FDA Issues Draft Guidance on Diversity and Inclusion in Clinical Trials

Wednesday, August 10, 2022

Source: The National Law Review

By Lisa L. Smith and George Hajduczok

With its disproportionately greater impact on minority populations in the United States, the COVID-19 pandemic has illuminated longstanding health inequities in the United States, and increased attention on the importance of including racial and ethnic minorities in clinical trials for vaccines and other medications.  The U.S. Food and Drug Administration (FDA or “Agency”) has taken a leading role in promoting greater diversity and inclusion in clinical trials, most recently in its April 2022 draft guidance, Diversity Plans to Improve Enrollment of Participants from Underrepresented Racial and Ethnic Populations in Clinical Trials; Draft Guidance for IndustryAvailability (“2022 Draft Guidance”).[1] 

Race and Ethnicity Matter in Drug Development

Race and ethnicity can serve as surrogates for biological differences in drug response. For instance, race-based differences in the metabolism and disposition of some drugs due to genetic variations have been identified.[2]  These differences can require alterations in drug dosing to achieve the desired result.  As an example, interpatient variability has been observed across ethnicities when optimizing maintenance dosing of the anticoagulant medication warfarin.[3]  This variability is believed to be due to genetic variations that affect the enzyme responsible for warfarin’s metabolism.  The potential for racial and ethnic contributions to drug action should be a consideration in the drug development process.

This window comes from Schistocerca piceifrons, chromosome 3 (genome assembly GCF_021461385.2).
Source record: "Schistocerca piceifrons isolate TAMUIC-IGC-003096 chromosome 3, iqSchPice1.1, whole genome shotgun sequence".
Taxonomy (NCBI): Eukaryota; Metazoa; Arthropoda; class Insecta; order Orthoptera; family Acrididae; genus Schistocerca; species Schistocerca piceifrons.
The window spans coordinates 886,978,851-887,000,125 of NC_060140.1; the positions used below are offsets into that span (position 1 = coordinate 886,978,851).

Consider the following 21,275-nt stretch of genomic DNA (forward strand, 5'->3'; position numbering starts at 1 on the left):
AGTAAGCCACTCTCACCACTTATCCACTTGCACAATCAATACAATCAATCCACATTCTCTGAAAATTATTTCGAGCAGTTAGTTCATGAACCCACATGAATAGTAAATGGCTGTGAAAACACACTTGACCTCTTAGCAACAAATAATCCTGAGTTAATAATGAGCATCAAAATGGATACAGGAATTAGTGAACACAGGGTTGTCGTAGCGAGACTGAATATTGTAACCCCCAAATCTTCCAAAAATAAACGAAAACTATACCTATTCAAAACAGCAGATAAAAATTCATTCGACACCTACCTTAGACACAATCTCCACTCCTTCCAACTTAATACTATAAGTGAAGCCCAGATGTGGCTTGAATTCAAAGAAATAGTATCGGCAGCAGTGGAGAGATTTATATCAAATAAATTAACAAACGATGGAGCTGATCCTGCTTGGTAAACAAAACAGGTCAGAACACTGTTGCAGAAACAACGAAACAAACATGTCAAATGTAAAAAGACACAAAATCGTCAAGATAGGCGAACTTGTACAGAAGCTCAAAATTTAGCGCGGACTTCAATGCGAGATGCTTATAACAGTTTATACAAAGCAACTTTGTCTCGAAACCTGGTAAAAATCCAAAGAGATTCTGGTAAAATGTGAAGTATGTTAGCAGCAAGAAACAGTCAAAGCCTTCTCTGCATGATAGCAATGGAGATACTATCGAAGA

The makeup of clinical trial participants remains biased for the White population, even though the White (alone) population comprises just 60% of the population in the U.S.[4]  In February 2021, the FDA published a report reviewing the demographics of clinical trial participants involved in 53 drug approvals in 2020, and found that 75% of the 32,000 patients enrolled were White, whereas 8% were Black or African American, 6% were Asian, and 11% were Hispanic.[5]  The FDA’s report highlights the level of disproportion in the demographics of clinical trial participants as compared to the demographics of the U.S. population.  To the extent that the disproportional demographics of clinical trial participants diminish the confidence in those trials by underrepresented populations, the disproportionality also contributes to the health care disparities of underserved populations. 

The scientific community and U.S. Congress have been addressing the issue of racial and ethnic disparities in clinical trials for decades.  The National Institutes of Health (NIH) Revitalization Act of 1993 established guidelines for the inclusion of women and minorities in clinical research and required a valid analysis of whether the variables being studied affect women or members of minority groups differently than other trial participants.[6]  The 21st Century Cures Act, signed into law on December 13, 2016, also requires the NIH director to include women and minorities in NIH-funded clinical research in addition to requiring a valid analysis of the variables.[7]  As discussed below, in recent years, the FDA has endeavored to increase participation of underrepresented populations in clinical trials, most recently with its latest 2022 Draft Guidance.

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